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American Mass-Market Magazines

By Alan Nourie; Barbara Nourie | Go to book overview

LOCATION SOURCES

Library of Congress, many other libraries (especially public). Available in microform.


Publication History

MAGAZINE TITLE AND TITLE CHANGES

"Americana", 1973-present.


VOLUME AND ISSUE DATA

Vols. 1-15, March 1973-present. Bimonthly (six issues a year).


PUBLISHER AND PLACE OF PUBLICATION

American Heritage Society: Paul Gottlieb, 1973-1975; Marjorie C. Dyer, 1975- 1976; Rhett Austell, 1976-1978; Tim Hill, 1979. Americana Magazine, Inc.: Jack Armstrong, 1979-present. New York, New York.


EDITORS

Peter Andrews, 1973-1974; Michael Durham, 1974-1986; Sandra J. Wilmot, 1986-present.


CIRCULATION

357,700 paid, 3,300 nonpaid.

David R. Kohut

APPAREL ARTS. See GQ: GENTLEMAN'S QUARTERLY


APPLETON'S JOURNAL

In the latter part of the nineteenth century, it was not uncommon for American book publishers to branch out into magazine publishing as a means of increasing their profits. One of the publishers who did this was D. Appleton and Company, who, in 1869, brought out a general-interest magazine entitled "Appleton's Journal of Literature", "Science and Art". Primarily a New York-oriented magazine, Appleton's enlightened the public on those subjects included in the title and advertised the publisher's latest books as well.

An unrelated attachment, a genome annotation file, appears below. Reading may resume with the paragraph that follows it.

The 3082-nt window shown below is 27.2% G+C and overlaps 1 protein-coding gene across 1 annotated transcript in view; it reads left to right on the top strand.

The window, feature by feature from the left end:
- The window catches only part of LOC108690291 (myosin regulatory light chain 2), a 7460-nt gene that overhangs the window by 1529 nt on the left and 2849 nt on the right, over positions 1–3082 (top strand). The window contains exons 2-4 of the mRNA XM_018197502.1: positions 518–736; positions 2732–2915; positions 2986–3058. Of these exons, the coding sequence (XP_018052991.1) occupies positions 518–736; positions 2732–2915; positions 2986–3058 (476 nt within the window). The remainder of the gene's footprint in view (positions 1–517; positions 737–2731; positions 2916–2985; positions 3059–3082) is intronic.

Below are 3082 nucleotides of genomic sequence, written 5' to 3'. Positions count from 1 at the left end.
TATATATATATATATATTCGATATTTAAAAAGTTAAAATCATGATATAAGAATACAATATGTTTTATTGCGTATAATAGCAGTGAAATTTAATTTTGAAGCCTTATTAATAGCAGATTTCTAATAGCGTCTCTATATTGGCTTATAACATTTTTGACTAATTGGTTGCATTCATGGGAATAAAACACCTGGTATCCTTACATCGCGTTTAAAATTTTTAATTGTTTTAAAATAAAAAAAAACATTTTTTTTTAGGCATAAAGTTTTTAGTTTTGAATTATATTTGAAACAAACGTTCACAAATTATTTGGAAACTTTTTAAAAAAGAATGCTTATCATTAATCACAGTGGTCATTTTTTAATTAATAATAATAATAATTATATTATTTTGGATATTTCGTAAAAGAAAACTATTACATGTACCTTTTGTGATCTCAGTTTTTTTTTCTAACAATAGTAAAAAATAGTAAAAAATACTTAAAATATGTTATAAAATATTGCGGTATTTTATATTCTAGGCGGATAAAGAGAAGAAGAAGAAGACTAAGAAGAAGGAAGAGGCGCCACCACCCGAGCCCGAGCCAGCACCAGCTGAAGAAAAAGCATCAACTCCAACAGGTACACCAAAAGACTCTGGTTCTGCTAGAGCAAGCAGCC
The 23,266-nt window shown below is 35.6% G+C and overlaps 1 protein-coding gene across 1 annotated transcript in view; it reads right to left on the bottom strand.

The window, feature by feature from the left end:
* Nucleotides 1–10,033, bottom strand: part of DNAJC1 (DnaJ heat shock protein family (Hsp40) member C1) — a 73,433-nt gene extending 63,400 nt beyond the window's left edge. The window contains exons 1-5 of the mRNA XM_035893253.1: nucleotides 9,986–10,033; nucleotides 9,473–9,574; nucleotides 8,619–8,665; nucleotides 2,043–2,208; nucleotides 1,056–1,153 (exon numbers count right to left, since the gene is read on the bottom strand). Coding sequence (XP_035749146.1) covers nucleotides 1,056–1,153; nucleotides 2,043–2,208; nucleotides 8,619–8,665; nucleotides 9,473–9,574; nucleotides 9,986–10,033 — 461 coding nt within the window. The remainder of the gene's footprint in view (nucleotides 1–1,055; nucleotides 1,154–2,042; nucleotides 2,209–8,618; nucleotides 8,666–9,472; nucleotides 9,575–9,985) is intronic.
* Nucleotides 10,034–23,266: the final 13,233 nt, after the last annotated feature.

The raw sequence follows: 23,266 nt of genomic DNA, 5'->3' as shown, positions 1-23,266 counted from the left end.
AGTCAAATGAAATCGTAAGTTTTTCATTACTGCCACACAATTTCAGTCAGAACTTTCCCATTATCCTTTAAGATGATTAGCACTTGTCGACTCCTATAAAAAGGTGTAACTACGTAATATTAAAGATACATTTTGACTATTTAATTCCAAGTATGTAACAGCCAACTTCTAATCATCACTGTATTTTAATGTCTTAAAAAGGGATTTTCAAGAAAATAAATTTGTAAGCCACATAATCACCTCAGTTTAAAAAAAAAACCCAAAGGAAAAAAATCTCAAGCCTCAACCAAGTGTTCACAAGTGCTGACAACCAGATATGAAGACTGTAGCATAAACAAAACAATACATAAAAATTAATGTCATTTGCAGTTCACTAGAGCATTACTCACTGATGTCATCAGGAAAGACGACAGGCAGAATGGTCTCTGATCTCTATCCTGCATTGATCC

The magazine's mission was outlined by editor Edward Youmans in the first issue, dated 3 April 1869. Appleton's would focus on literature, science, art, and education. While it would impart "valuable information upon subjects of public importance," 1 ordinary news was to be omitted from its pages.

During its twelve-year existence, Appleton's contained a wide variety of features. In any given issue, the reader might find poetry, essays, a chapter of a serialized novel, travel pieces, criticism of drama or art, brief articles on science, or a biographical sketch. Topics covered in articles were many and varied, including education, women, health concerns, current events, and manners. The tone of many of the pieces is similar to much popular writing of the time, genteel almost in the extreme. Dorothy Parker once commented of a book written in

-23-

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